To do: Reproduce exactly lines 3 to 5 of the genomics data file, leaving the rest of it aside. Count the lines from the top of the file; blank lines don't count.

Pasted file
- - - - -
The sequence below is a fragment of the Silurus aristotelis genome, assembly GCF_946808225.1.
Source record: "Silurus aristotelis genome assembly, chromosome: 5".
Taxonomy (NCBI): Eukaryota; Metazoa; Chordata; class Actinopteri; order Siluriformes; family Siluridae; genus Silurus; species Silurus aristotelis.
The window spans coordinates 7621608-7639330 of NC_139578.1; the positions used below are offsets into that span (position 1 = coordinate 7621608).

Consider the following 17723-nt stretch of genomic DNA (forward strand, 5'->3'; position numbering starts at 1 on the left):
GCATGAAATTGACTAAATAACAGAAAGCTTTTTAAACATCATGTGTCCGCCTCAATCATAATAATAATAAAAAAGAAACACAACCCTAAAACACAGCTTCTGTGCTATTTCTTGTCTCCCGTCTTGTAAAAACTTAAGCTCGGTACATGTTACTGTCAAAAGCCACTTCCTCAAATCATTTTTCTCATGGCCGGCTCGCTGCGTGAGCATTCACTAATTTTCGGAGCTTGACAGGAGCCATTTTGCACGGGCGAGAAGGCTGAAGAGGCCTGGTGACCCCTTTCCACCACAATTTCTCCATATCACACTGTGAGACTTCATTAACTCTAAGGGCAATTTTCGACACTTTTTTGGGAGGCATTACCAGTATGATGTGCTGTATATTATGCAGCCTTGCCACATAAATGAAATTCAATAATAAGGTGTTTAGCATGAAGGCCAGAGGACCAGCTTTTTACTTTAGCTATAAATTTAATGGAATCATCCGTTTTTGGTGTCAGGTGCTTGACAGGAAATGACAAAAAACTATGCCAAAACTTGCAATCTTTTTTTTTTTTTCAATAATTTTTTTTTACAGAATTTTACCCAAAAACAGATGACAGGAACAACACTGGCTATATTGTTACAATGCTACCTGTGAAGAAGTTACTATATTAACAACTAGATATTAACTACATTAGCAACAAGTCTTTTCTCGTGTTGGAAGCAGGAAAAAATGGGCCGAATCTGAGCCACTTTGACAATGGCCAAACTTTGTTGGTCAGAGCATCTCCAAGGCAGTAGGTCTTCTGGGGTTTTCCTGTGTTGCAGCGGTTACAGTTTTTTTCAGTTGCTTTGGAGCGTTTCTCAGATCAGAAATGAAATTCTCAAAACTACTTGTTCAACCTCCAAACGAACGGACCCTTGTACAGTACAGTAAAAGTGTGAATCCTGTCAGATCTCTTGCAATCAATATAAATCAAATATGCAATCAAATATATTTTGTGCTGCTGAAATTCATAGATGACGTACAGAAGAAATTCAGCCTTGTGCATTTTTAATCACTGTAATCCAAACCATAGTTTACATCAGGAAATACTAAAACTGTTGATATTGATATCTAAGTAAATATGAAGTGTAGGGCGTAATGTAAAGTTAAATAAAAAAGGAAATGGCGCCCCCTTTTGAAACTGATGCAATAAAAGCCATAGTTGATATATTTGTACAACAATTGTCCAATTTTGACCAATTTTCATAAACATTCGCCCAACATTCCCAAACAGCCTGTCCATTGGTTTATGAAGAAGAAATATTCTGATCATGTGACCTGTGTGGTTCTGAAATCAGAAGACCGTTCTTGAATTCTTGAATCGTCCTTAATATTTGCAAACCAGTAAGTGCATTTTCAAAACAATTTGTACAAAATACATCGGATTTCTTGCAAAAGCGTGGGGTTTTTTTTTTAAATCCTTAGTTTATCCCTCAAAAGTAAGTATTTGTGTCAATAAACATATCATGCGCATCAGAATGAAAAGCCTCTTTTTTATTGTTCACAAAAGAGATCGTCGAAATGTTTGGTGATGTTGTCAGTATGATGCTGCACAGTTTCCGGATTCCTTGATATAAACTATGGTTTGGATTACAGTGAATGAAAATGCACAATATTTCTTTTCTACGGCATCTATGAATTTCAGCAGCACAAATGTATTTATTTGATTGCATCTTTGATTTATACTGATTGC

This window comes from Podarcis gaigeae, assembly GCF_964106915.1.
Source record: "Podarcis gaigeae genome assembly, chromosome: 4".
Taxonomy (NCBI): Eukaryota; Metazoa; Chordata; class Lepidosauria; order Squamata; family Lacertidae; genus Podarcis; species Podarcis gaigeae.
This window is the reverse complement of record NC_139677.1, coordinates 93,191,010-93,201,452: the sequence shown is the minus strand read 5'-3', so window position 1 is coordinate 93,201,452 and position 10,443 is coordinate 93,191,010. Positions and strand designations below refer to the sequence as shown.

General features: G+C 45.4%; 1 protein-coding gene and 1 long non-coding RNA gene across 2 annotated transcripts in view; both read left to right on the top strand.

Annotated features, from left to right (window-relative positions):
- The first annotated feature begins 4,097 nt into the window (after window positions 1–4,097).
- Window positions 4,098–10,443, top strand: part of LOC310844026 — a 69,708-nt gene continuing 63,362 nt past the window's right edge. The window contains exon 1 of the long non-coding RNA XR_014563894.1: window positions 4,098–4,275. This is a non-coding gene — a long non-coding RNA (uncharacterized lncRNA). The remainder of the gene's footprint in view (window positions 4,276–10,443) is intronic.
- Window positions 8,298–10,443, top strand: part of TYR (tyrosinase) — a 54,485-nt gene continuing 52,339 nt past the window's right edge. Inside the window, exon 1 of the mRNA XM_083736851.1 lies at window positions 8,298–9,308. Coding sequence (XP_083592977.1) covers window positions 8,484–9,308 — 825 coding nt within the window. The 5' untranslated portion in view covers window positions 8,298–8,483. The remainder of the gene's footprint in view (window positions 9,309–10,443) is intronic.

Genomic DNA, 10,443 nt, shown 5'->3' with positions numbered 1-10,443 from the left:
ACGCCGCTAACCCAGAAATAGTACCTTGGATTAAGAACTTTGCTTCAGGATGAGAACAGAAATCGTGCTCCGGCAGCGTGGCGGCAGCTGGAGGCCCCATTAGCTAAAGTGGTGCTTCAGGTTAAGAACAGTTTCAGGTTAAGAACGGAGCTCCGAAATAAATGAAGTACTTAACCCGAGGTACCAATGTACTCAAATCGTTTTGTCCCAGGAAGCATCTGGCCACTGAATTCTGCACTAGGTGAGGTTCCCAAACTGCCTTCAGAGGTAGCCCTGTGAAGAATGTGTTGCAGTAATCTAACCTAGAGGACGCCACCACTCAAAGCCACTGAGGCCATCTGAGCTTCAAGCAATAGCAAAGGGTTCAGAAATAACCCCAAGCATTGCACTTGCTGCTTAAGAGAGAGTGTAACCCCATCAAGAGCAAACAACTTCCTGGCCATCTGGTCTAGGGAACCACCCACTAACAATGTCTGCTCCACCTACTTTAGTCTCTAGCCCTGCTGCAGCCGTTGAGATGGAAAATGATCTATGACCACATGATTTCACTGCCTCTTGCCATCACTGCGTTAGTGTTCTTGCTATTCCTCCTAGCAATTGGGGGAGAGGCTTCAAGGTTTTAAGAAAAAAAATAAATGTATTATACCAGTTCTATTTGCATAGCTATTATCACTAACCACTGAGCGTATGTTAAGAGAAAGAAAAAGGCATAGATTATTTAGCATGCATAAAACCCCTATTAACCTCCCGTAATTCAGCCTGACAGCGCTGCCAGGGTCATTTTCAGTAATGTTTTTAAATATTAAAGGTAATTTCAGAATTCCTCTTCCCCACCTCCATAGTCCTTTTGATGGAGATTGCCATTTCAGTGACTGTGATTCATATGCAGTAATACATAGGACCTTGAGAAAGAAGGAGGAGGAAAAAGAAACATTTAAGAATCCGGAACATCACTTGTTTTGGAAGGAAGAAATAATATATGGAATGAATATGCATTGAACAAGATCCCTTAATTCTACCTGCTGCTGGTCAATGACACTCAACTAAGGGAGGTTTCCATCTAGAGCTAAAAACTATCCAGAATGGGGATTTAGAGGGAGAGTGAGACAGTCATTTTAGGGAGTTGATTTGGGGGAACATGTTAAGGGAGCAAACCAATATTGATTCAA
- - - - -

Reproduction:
Taxonomy (NCBI): Eukaryota; Metazoa; Chordata; class Actinopteri; order Siluriformes; family Siluridae; genus Silurus; species Silurus aristotelis.
The window spans coordinates 7621608-7639330 of NC_139578.1; the positions used below are offsets into that span (position 1 = coordinate 7621608).

Consider the following 17723-nt stretch of genomic DNA (forward strand, 5'->3'; position numbering starts at 1 on the left):